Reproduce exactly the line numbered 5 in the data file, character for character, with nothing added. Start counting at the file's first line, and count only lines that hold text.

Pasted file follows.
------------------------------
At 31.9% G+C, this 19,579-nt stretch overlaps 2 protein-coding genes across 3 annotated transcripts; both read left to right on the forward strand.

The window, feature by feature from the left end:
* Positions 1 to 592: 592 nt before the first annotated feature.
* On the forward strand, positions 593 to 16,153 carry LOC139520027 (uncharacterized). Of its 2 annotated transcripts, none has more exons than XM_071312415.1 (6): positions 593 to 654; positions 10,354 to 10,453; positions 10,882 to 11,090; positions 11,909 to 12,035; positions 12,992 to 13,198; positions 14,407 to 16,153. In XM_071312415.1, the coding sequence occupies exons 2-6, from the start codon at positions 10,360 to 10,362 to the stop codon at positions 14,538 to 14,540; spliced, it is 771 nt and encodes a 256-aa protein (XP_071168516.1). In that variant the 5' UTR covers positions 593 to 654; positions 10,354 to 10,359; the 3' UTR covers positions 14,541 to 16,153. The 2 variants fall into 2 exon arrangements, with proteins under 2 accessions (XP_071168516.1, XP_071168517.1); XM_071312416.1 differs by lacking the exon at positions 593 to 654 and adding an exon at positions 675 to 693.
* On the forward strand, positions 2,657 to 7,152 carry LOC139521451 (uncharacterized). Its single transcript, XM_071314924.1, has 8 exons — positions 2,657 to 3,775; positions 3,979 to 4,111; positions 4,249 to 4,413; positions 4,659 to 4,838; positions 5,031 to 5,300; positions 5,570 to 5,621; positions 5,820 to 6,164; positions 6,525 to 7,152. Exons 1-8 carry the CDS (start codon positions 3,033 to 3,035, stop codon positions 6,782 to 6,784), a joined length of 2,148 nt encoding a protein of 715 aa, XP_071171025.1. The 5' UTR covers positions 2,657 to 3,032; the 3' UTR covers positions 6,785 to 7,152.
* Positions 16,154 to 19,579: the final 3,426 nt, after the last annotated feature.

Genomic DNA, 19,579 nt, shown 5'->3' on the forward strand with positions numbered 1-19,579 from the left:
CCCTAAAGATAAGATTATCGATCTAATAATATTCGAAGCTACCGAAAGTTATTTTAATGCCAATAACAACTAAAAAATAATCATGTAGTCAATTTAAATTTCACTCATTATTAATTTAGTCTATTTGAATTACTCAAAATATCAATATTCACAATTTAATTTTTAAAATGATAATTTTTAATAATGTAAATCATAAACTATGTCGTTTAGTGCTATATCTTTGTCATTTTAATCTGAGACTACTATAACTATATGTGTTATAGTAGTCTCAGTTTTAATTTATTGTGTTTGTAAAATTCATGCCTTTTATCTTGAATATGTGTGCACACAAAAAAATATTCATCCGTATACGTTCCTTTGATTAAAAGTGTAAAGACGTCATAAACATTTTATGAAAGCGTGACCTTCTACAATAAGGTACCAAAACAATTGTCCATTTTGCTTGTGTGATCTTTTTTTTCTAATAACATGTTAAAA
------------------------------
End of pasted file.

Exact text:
* On the forward strand, positions 2,657 to 7,152 carry LOC139521451 (uncharacterized). Its single transcript, XM_071314924.1, has 8 exons — positions 2,657 to 3,775; positions 3,979 to 4,111; positions 4,249 to 4,413; positions 4,659 to 4,838; positions 5,031 to 5,300; positions 5,570 to 5,621; positions 5,820 to 6,164; positions 6,525 to 7,152. Exons 1-8 carry the CDS (start codon positions 3,033 to 3,035, stop codon positions 6,782 to 6,784), a joined length of 2,148 nt encoding a protein of 715 aa, XP_071171025.1. The 5' UTR covers positions 2,657 to 3,032; the 3' UTR covers positions 6,785 to 7,152.